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Cross Origin Resource Sharing (CORS)

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  • Difficulty Level : Medium
  • Last Updated : 07 Nov, 2018
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CORS (Cross-Origin Resource Sharing) is a mechanism by which data or any other resource of a site could be shared intentionally to a third party website when there is a need. Generally, access to resources that are residing in a third party site is restricted by the browser clients for security purposes.

Client side code to make an HTTP Call would look like below,

function httpGetAction(urlLink)
    var xmlHttp = new XMLHttpRequest(); "GET", urlLink, false ); 
    return xmlHttp.responseText;

This native JavaScript method is intended to make an HTTP call to the given link urlLink via the GET method and return the response text from the third party resource.

By default, a request to non-parent domains (domains other than the domain from which you are making the call) is blocked by the browser. If you try to do so, the console would throw the following error.,

Failed to load No 'Access-Control-Allow-Origin' header is present on the requested resource. Origin '' is therefore not allowed access.

Of course, there are some cases where you need to access a third party website like getting a public image, making a non-state changing API Call or accessing other domain which you own yourself. There are some ways to achieve this, as and when necessary.

One could get an idea from the error message that the Access-Control-Allow-Origin Header is not present on the requested resource. It simply means that the target website whose resource you are trying to access haven’t specifically allowed you to get the resource from their site.

This could be done with an additional HTTP Header, Access-Control-Allow-Origin. This header could take the following values.,

  • Access-Control-Allow-Origin : [origin]
    Example : Access-Control-Allow-Origin:
    This allows you to specifically allow one website to access your resource. In this case, can access your web resource, since it is explicitly allowed.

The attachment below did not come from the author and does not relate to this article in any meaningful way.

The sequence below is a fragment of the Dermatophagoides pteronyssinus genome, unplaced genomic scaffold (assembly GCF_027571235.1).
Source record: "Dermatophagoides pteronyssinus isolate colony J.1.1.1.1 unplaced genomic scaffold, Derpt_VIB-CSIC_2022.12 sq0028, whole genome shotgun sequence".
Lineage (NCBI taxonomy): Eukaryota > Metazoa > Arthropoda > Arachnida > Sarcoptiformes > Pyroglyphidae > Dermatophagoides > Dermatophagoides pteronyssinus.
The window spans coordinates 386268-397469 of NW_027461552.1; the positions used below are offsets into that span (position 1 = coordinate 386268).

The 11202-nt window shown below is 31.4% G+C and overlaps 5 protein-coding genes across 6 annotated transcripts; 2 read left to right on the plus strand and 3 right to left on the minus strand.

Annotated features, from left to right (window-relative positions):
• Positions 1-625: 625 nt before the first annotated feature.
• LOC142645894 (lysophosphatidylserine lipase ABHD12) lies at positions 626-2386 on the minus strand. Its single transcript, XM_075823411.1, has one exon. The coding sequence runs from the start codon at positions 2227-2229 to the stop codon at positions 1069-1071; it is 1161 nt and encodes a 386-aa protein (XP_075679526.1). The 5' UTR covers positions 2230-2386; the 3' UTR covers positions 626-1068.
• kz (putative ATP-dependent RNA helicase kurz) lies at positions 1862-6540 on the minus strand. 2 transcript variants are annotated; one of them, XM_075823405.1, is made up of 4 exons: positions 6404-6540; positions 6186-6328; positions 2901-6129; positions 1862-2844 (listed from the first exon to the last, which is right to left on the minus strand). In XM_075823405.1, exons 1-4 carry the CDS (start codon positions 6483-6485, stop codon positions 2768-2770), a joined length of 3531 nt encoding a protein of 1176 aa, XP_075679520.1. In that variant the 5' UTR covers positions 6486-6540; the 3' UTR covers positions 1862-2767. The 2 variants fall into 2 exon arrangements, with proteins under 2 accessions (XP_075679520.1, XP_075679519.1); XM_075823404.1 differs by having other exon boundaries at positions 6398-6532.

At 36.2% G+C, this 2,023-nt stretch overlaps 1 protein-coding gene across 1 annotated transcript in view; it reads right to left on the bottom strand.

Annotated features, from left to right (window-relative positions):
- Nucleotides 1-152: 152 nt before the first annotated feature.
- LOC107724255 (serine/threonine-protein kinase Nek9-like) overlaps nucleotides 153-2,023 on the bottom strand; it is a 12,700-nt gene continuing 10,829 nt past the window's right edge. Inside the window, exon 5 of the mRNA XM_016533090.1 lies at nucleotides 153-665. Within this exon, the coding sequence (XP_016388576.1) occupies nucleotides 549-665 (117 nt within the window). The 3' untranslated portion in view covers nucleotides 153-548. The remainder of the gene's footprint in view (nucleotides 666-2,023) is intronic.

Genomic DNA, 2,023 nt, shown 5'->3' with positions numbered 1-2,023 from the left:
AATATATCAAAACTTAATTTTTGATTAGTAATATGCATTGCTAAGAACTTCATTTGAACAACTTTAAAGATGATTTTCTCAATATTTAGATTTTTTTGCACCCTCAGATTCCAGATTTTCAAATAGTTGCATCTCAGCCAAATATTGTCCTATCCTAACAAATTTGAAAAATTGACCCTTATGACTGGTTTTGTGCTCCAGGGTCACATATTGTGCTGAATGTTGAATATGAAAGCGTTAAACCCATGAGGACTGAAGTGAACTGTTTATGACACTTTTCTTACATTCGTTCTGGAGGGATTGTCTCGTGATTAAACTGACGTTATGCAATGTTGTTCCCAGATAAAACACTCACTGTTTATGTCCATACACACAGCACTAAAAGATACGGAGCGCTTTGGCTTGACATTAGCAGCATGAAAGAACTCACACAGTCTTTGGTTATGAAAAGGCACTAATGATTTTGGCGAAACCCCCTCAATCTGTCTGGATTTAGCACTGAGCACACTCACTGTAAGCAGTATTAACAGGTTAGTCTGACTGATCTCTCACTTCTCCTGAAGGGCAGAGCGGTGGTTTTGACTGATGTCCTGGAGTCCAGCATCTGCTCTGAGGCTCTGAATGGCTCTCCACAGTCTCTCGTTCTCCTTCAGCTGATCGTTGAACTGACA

This require an additional header called ORIGIN sent from the requesting client containing its hostname. This origin header is matched against the allowed origin and the access to the resource is decided.
  • Access-Control-Allow-Origin : *
    Example : Access-Control-Allow-Origin: *
    Wildcard character (*) means that any site can access the resource you have it in your site and obviously its unsafe.
    • Based on the request methods (GET/PUT/POST/DELETE) and the request headers, the requests are classified into two categories.

      1. Simple Requests
      2. Non Simple/Complex Requests
        1. Simple Requests
          For Simple Requests, the CORS Works on the following way,

          1. Request is made to a third party site with ORIGIN Header.
          2. On the target site, the ORIGIN value is compared with the allowed origins.
          3. If the source is an allowed one, then the resource is granted access, else denied.

          Complex Requests
          For Complex Requests, the CORS Works on the following way,

          1. Before the actual request is sent, a pre-flight request is sent to the target site.
          2. This pre-flight request is sent via the OPTIONS HTTP Request method.
          3. Response to the pre-flight request would contain the Allowed methods, Allowed origin details about the target site.
          4. After deciding whether the target site could return the requested information based on this response, the actual GET/POST request is sent by the browser.

          Whenever there is a need to share the resources to a third party site, the site should be specifically whitelisted with Access-Control-Allow-Origin : instead of wildcards as a security best practice.

          References :

          My Personal Notes arrow_drop_up
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